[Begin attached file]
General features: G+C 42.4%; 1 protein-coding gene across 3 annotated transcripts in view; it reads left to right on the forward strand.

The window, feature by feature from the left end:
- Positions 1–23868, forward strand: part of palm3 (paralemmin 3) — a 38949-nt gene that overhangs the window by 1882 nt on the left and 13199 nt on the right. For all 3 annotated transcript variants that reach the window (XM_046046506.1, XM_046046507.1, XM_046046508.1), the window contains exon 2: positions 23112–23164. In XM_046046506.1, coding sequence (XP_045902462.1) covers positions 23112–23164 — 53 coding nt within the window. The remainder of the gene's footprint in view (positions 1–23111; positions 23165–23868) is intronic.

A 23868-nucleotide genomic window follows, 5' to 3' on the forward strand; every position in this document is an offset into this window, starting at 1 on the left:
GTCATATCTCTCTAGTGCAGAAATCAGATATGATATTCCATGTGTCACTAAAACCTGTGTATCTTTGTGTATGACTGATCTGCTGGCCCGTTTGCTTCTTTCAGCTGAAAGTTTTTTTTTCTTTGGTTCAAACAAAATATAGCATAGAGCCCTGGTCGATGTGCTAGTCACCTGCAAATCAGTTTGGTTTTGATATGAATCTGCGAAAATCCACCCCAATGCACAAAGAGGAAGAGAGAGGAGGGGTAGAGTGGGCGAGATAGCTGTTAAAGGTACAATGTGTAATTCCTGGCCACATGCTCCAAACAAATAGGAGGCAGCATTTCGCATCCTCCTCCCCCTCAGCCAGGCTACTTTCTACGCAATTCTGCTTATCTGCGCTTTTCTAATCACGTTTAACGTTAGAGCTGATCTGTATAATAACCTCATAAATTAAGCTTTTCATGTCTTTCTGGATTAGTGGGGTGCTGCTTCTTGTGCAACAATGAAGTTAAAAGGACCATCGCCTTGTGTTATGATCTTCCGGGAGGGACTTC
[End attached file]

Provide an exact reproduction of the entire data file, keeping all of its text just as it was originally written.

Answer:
General features: G+C 42.4%; 1 protein-coding gene across 3 annotated transcripts in view; it reads left to right on the forward strand.

The window, feature by feature from the left end:
- Positions 1–23868, forward strand: part of palm3 (paralemmin 3) — a 38949-nt gene that overhangs the window by 1882 nt on the left and 13199 nt on the right. For all 3 annotated transcript variants that reach the window (XM_046046506.1, XM_046046507.1, XM_046046508.1), the window contains exon 2: positions 23112–23164. In XM_046046506.1, coding sequence (XP_045902462.1) covers positions 23112–23164 — 53 coding nt within the window. The remainder of the gene's footprint in view (positions 1–23111; positions 23165–23868) is intronic.

A 23868-nucleotide genomic window follows, 5' to 3' on the forward strand; every position in this document is an offset into this window, starting at 1 on the left:
GTCATATCTCTCTAGTGCAGAAATCAGATATGATATTCCATGTGTCACTAAAACCTGTGTATCTTTGTGTATGACTGATCTGCTGGCCCGTTTGCTTCTTTCAGCTGAAAGTTTTTTTTTCTTTGGTTCAAACAAAATATAGCATAGAGCCCTGGTCGATGTGCTAGTCACCTGCAAATCAGTTTGGTTTTGATATGAATCTGCGAAAATCCACCCCAATGCACAAAGAGGAAGAGAGAGGAGGGGTAGAGTGGGCGAGATAGCTGTTAAAGGTACAATGTGTAATTCCTGGCCACATGCTCCAAACAAATAGGAGGCAGCATTTCGCATCCTCCTCCCCCTCAGCCAGGCTACTTTCTACGCAATTCTGCTTATCTGCGCTTTTCTAATCACGTTTAACGTTAGAGCTGATCTGTATAATAACCTCATAAATTAAGCTTTTCATGTCTTTCTGGATTAGTGGGGTGCTGCTTCTTGTGCAACAATGAAGTTAAAAGGACCATCGCCTTGTGTTATGATCTTCCGGGAGGGACTTC